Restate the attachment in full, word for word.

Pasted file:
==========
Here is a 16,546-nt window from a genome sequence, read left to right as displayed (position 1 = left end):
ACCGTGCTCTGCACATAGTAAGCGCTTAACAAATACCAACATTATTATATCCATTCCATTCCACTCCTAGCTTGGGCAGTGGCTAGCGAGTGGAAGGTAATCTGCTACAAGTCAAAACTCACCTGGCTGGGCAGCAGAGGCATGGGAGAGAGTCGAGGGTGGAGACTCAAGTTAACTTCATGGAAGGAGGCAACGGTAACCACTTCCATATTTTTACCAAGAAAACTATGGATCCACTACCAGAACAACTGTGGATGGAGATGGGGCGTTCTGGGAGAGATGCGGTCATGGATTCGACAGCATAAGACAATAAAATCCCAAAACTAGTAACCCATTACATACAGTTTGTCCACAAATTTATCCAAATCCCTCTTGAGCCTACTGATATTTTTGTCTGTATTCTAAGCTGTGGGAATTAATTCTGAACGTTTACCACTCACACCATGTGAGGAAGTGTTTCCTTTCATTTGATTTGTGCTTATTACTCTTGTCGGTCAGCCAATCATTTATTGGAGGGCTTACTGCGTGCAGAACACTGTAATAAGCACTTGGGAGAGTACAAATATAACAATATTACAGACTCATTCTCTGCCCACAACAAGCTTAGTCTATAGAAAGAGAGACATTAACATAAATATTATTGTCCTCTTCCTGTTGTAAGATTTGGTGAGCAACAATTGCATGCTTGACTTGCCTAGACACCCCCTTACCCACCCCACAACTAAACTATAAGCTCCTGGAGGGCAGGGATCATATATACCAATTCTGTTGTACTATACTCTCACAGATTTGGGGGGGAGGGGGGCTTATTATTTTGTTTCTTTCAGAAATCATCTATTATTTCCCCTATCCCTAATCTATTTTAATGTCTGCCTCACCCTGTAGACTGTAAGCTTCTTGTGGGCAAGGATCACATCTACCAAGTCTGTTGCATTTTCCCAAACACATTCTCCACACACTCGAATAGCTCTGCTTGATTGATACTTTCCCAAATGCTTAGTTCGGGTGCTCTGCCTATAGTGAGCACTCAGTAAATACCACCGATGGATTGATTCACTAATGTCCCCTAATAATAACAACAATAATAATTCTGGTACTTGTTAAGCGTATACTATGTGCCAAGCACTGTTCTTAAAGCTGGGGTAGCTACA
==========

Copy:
Here is a 16,546-nt window from a genome sequence, read left to right as displayed (position 1 = left end):
ACCGTGCTCTGCACATAGTAAGCGCTTAACAAATACCAACATTATTATATCCATTCCATTCCACTCCTAGCTTGGGCAGTGGCTAGCGAGTGGAAGGTAATCTGCTACAAGTCAAAACTCACCTGGCTGGGCAGCAGAGGCATGGGAGAGAGTCGAGGGTGGAGACTCAAGTTAACTTCATGGAAGGAGGCAACGGTAACCACTTCCATATTTTTACCAAGAAAACTATGGATCCACTACCAGAACAACTGTGGATGGAGATGGGGCGTTCTGGGAGAGATGCGGTCATGGATTCGACAGCATAAGACAATAAAATCCCAAAACTAGTAACCCATTACATACAGTTTGTCCACAAATTTATCCAAATCCCTCTTGAGCCTACTGATATTTTTGTCTGTATTCTAAGCTGTGGGAATTAATTCTGAACGTTTACCACTCACACCATGTGAGGAAGTGTTTCCTTTCATTTGATTTGTGCTTATTACTCTTGTCGGTCAGCCAATCATTTATTGGAGGGCTTACTGCGTGCAGAACACTGTAATAAGCACTTGGGAGAGTACAAATATAACAATATTACAGACTCATTCTCTGCCCACAACAAGCTTAGTCTATAGAAAGAGAGACATTAACATAAATATTATTGTCCTCTTCCTGTTGTAAGATTTGGTGAGCAACAATTGCATGCTTGACTTGCCTAGACACCCCCTTACCCACCCCACAACTAAACTATAAGCTCCTGGAGGGCAGGGATCATATATACCAATTCTGTTGTACTATACTCTCACAGATTTGGGGGGGAGGGGGGCTTATTATTTTGTTTCTTTCAGAAATCATCTATTATTTCCCCTATCCCTAATCTATTTTAATGTCTGCCTCACCCTGTAGACTGTAAGCTTCTTGTGGGCAAGGATCACATCTACCAAGTCTGTTGCATTTTCCCAAACACATTCTCCACACACTCGAATAGCTCTGCTTGATTGATACTTTCCCAAATGCTTAGTTCGGGTGCTCTGCCTATAGTGAGCACTCAGTAAATACCACCGATGGATTGATTCACTAATGTCCCCTAATAATAACAACAATAATAATTCTGGTACTTGTTAAGCGTATACTATGTGCCAAGCACTGTTCTTAAAGCTGGGGTAGCTACA